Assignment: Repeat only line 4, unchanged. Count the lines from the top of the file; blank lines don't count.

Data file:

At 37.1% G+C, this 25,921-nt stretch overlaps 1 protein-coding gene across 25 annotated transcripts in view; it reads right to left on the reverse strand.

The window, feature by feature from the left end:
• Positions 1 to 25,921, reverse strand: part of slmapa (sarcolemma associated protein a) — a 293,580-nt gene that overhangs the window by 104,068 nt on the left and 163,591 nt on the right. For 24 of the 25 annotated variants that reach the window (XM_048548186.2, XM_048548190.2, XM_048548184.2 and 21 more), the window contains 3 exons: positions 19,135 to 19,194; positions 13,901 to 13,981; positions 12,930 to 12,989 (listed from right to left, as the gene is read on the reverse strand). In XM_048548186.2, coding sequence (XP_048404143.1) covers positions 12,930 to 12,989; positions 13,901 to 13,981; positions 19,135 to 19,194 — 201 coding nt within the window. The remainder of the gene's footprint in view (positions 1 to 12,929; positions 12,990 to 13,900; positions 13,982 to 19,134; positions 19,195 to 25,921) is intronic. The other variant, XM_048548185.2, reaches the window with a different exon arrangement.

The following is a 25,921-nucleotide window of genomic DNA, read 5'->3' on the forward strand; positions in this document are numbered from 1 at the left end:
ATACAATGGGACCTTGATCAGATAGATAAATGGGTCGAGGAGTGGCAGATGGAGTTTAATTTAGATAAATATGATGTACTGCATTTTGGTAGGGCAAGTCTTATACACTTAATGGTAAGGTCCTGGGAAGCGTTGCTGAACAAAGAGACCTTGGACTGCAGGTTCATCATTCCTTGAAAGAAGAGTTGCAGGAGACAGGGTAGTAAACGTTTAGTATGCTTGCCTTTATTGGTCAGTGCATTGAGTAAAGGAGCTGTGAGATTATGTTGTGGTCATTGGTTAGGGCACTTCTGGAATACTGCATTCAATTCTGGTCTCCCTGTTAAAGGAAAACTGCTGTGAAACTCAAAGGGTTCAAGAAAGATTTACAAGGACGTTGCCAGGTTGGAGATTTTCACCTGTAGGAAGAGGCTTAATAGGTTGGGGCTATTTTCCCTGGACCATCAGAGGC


The following is a 25,921-nucleotide window of genomic DNA, read 5'->3' on the forward strand; positions in this document are numbered from 1 at the left end: